person involved in activities for the purpose of generating revenue
(Redirected from Businesswoman)
A businessman is a business professional; especially one with a senior position, such as a corporate executive.
- Such a businessman has never become rich whose mouth was full of slander and his heart full of envy of success of the others, who could with great skill reveal the mistakes of his competitor. However that one has never been and will never be poor who serves his customers with words of cordial kindness and whose eyes can see rather the positive than the negative features of the competitor so that he could use them.
- Tomas Bata (1928), translated and cited in: Tribus, Myron. "Lessons from Tomas Bata for the Modern Day Manager." Tvůrčí odkaz Tomáše Bati a současné podnikatelské metody (2001).
- The Renaissance had its man: Il Cortesano. The 20th century had its man: the businessman.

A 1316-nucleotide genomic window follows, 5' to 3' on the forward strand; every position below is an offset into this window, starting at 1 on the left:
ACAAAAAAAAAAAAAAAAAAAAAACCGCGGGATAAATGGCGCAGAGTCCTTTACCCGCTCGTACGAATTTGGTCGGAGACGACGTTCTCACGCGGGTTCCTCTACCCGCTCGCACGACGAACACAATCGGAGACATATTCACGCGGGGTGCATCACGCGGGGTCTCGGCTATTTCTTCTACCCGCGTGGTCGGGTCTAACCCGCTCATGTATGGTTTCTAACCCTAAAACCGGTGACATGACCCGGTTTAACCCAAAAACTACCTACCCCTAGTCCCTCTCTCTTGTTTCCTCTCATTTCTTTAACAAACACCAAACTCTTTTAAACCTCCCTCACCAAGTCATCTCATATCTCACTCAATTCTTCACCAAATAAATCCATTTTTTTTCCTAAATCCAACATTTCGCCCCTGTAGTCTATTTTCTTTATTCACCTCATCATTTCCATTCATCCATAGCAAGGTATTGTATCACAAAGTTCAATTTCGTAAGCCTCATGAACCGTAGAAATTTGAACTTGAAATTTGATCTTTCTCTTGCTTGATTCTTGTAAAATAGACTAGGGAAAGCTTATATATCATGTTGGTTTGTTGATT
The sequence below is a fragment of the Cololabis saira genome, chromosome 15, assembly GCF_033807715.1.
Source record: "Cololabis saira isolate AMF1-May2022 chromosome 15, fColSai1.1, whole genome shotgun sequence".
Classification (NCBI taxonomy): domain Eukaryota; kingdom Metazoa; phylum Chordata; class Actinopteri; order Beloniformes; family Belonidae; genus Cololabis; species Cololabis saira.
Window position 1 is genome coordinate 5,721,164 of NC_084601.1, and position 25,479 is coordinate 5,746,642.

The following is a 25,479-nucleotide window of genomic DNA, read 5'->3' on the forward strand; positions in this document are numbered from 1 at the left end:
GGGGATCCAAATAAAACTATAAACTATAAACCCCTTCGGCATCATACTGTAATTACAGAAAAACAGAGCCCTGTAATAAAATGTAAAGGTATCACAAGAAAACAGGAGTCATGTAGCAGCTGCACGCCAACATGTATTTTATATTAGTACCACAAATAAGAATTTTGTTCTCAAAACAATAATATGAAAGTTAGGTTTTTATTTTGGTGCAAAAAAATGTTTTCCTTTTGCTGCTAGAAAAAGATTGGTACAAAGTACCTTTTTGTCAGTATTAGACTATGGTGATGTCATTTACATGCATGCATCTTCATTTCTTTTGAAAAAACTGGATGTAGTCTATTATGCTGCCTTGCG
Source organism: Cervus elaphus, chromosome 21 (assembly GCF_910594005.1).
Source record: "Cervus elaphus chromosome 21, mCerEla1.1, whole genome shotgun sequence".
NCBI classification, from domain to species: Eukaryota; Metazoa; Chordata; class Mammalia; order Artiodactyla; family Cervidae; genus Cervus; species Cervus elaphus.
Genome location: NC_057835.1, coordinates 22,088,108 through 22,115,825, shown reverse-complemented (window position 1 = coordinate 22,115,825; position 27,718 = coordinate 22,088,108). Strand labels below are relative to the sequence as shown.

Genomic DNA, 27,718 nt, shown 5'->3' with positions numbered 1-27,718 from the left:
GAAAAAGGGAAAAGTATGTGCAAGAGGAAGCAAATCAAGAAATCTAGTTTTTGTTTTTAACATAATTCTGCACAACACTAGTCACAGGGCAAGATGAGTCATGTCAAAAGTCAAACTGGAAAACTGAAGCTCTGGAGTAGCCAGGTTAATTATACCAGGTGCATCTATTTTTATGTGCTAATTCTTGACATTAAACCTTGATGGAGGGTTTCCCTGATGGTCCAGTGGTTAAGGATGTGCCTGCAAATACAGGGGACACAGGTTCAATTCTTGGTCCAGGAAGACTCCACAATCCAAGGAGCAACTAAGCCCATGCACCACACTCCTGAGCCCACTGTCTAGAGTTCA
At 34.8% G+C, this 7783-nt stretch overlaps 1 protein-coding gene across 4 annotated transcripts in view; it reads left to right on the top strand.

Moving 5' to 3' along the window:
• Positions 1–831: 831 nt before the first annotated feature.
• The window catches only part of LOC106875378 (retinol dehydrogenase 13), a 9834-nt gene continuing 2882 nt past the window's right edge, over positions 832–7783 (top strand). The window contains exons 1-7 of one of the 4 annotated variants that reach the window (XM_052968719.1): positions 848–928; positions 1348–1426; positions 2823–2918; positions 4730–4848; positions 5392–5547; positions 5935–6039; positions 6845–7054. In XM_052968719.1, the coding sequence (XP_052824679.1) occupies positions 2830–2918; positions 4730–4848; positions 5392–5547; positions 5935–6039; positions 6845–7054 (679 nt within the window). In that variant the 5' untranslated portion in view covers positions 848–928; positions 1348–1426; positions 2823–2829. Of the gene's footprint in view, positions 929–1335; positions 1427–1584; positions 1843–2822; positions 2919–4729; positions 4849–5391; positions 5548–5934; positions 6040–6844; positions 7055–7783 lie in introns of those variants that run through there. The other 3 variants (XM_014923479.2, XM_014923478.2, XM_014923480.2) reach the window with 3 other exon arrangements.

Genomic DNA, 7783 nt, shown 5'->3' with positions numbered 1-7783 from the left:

- Giannina Braschi, United States of Banana, (2011), p. 28.
- The businessman, the preacher, the vendor, the spies, the clients and managers—all walking around Wall Street like chickens with their heads cut off—rushing to escape bankruptcy—plotting to melt down the Statue of Liberty—to press more copper pennies—to breed more headless chickens—to put more feathers in their caps—medals, diplomas, stock certificates, honorary doctorates—eggs and eggs of headless chickens—multitaskers—system hackers—who never know where they’re heading—northward, backward, eastward, forward, and never homeward—(where is home)—home is in the head—(but the head is cut off)—and the nest is full of banking forms and Easter eggs with coins inside. Beheaded chickens, how do you breed chickens with their heads cut off? By teaching them to bankrupt creativity.
- Giannina Braschi, United States of Banana, (2011), p. 32